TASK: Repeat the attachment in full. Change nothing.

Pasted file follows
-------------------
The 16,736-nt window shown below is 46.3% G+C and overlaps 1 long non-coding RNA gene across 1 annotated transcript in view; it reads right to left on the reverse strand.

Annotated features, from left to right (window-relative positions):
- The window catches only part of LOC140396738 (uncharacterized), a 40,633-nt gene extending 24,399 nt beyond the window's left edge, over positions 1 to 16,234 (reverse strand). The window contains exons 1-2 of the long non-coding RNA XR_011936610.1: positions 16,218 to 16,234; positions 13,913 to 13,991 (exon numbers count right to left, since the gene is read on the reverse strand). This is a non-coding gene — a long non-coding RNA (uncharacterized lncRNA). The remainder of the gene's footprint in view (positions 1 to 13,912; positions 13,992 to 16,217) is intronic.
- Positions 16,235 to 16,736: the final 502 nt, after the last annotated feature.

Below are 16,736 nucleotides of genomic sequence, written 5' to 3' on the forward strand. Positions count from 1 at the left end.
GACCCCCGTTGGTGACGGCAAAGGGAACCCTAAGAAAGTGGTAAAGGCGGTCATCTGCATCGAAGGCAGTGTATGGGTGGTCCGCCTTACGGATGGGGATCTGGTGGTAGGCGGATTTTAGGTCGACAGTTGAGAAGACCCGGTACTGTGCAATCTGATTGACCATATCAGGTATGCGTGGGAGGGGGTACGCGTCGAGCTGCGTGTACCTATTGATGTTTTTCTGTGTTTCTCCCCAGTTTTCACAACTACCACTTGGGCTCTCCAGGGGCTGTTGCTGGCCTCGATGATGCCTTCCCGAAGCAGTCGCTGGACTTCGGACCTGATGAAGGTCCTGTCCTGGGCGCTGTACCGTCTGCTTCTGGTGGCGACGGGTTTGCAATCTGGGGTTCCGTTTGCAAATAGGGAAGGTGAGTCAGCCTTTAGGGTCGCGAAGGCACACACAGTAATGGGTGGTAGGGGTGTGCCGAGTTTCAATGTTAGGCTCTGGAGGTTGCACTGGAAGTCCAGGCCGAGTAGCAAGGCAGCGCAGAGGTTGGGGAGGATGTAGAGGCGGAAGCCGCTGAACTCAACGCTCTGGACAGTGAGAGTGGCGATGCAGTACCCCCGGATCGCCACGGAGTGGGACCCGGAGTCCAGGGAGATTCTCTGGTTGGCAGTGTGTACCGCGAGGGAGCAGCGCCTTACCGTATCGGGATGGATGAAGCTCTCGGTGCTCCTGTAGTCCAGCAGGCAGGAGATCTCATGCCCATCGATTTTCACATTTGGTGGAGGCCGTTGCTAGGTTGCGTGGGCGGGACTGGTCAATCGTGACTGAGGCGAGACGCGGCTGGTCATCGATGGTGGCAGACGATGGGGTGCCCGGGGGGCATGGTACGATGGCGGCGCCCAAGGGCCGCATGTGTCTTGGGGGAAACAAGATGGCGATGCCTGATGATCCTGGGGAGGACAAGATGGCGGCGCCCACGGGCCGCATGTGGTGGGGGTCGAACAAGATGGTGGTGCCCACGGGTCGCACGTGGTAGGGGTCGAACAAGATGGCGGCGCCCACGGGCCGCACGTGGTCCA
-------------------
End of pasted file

The 16,736-nt window shown below is 46.3% G+C and overlaps 1 long non-coding RNA gene across 1 annotated transcript in view; it reads right to left on the reverse strand.

Annotated features, from left to right (window-relative positions):
- The window catches only part of LOC140396738 (uncharacterized), a 40,633-nt gene extending 24,399 nt beyond the window's left edge, over positions 1 to 16,234 (reverse strand). The window contains exons 1-2 of the long non-coding RNA XR_011936610.1: positions 16,218 to 16,234; positions 13,913 to 13,991 (exon numbers count right to left, since the gene is read on the reverse strand). This is a non-coding gene — a long non-coding RNA (uncharacterized lncRNA). The remainder of the gene's footprint in view (positions 1 to 13,912; positions 13,992 to 16,217) is intronic.
- Positions 16,235 to 16,736: the final 502 nt, after the last annotated feature.

Below are 16,736 nucleotides of genomic sequence, written 5' to 3' on the forward strand. Positions count from 1 at the left end.
GACCCCCGTTGGTGACGGCAAAGGGAACCCTAAGAAAGTGGTAAAGGCGGTCATCTGCATCGAAGGCAGTGTATGGGTGGTCCGCCTTACGGATGGGGATCTGGTGGTAGGCGGATTTTAGGTCGACAGTTGAGAAGACCCGGTACTGTGCAATCTGATTGACCATATCAGGTATGCGTGGGAGGGGGTACGCGTCGAGCTGCGTGTACCTATTGATGTTTTTCTGTGTTTCTCCCCAGTTTTCACAACTACCACTTGGGCTCTCCAGGGGCTGTTGCTGGCCTCGATGATGCCTTCCCGAAGCAGTCGCTGGACTTCGGACCTGATGAAGGTCCTGTCCTGGGCGCTGTACCGTCTGCTTCTGGTGGCGACGGGTTTGCAATCTGGGGTTCCGTTTGCAAATAGGGAAGGTGAGTCAGCCTTTAGGGTCGCGAAGGCACACACAGTAATGGGTGGTAGGGGTGTGCCGAGTTTCAATGTTAGGCTCTGGAGGTTGCACTGGAAGTCCAGGCCGAGTAGCAAGGCAGCGCAGAGGTTGGGGAGGATGTAGAGGCGGAAGCCGCTGAACTCAACGCTCTGGACAGTGAGAGTGGCGATGCAGTACCCCCGGATCGCCACGGAGTGGGACCCGGAGTCCAGGGAGATTCTCTGGTTGGCAGTGTGTACCGCGAGGGAGCAGCGCCTTACCGTATCGGGATGGATGAAGCTCTCGGTGCTCCTGTAGTCCAGCAGGCAGGAGATCTCATGCCCATCGATTTTCACATTTGGTGGAGGCCGTTGCTAGGTTGCGTGGGCGGGACTGGTCAATCGTGACTGAGGCGAGACGCGGCTGGTCATCGATGGTGGCAGACGATGGGGTGCCCGGGGGGCATGGTACGATGGCGGCGCCCAAGGGCCGCATGTGTCTTGGGGGAAACAAGATGGCGATGCCTGATGATCCTGGGGAGGACAAGATGGCGGCGCCCACGGGCCGCATGTGGTGGGGGTCGAACAAGATGGTGGTGCCCACGGGTCGCACGTGGTAGGGGTCGAACAAGATGGCGGCGCCCACGGGCCGCACGTGGTCCA